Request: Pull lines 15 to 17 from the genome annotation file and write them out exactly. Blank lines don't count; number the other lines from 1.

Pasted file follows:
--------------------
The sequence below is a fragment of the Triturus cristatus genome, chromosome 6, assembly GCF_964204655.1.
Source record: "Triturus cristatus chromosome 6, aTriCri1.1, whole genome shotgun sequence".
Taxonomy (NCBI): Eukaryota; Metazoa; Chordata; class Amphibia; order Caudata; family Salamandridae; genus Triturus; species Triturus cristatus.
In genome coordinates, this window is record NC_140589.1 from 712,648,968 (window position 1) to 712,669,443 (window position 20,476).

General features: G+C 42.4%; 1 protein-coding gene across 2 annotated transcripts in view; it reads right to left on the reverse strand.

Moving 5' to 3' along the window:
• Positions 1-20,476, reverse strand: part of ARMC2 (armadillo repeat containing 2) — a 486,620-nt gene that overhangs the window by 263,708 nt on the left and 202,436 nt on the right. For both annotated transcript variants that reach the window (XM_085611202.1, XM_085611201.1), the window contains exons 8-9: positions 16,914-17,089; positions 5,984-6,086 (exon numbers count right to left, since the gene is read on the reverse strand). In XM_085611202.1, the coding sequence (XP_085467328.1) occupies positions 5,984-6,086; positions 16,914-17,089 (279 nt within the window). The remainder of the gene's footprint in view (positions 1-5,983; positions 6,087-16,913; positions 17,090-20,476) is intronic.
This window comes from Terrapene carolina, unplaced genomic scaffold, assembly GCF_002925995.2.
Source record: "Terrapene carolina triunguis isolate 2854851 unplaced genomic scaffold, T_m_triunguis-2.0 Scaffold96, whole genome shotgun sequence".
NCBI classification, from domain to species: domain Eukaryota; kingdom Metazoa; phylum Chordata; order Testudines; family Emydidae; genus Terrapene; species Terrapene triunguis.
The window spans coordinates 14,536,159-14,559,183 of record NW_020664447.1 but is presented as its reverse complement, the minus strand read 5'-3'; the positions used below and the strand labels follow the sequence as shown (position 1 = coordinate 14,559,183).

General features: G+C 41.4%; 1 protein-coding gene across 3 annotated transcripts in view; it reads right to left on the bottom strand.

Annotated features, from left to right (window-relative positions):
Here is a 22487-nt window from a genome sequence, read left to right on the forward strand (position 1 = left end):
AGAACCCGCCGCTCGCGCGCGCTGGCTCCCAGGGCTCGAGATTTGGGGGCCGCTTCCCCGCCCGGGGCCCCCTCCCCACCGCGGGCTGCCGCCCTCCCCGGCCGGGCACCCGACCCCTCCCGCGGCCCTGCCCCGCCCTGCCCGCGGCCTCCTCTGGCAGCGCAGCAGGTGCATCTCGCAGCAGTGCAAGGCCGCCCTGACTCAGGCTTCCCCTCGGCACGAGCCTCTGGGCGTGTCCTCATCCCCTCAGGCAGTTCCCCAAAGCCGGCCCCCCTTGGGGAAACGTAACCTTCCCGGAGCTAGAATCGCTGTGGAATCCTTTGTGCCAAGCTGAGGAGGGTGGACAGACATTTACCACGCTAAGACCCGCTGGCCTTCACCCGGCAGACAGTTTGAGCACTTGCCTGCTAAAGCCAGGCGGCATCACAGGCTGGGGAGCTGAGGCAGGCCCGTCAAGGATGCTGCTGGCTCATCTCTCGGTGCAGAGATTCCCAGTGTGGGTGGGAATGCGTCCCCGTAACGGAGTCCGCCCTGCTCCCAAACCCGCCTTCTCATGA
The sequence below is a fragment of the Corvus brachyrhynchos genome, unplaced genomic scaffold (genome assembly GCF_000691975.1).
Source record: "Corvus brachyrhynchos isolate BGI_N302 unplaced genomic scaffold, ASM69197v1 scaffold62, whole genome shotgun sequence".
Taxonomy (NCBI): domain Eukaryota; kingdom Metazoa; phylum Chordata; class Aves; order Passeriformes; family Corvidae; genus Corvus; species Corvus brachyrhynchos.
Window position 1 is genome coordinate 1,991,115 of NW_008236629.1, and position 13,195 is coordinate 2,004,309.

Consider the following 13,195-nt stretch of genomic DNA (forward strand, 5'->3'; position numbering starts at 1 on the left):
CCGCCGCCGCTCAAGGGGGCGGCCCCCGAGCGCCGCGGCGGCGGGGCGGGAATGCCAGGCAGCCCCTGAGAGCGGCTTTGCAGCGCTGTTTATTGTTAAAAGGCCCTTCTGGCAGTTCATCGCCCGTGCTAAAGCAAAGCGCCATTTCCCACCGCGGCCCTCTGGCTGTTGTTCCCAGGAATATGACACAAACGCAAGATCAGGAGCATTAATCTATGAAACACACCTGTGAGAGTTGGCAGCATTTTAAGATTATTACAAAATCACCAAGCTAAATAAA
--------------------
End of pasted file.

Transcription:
AGAACCCGCCGCTCGCGCGCGCTGGCTCCCAGGGCTCGAGATTTGGGGGCCGCTTCCCCGCCCGGGGCCCCCTCCCCACCGCGGGCTGCCGCCCTCCCCGGCCGGGCACCCGACCCCTCCCGCGGCCCTGCCCCGCCCTGCCCGCGGCCTCCTCTGGCAGCGCAGCAGGTGCATCTCGCAGCAGTGCAAGGCCGCCCTGACTCAGGCTTCCCCTCGGCACGAGCCTCTGGGCGTGTCCTCATCCCCTCAGGCAGTTCCCCAAAGCCGGCCCCCCTTGGGGAAACGTAACCTTCCCGGAGCTAGAATCGCTGTGGAATCCTTTGTGCCAAGCTGAGGAGGGTGGACAGACATTTACCACGCTAAGACCCGCTGGCCTTCACCCGGCAGACAGTTTGAGCACTTGCCTGCTAAAGCCAGGCGGCATCACAGGCTGGGGAGCTGAGGCAGGCCCGTCAAGGATGCTGCTGGCTCATCTCTCGGTGCAGAGATTCCCAGTGTGGGTGGGAATGCGTCCCCGTAACGGAGTCCGCCCTGCTCCCAAACCCGCCTTCTCATGA
The sequence below is a fragment of the Corvus brachyrhynchos genome, unplaced genomic scaffold (genome assembly GCF_000691975.1).
Source record: "Corvus brachyrhynchos isolate BGI_N302 unplaced genomic scaffold, ASM69197v1 scaffold62, whole genome shotgun sequence".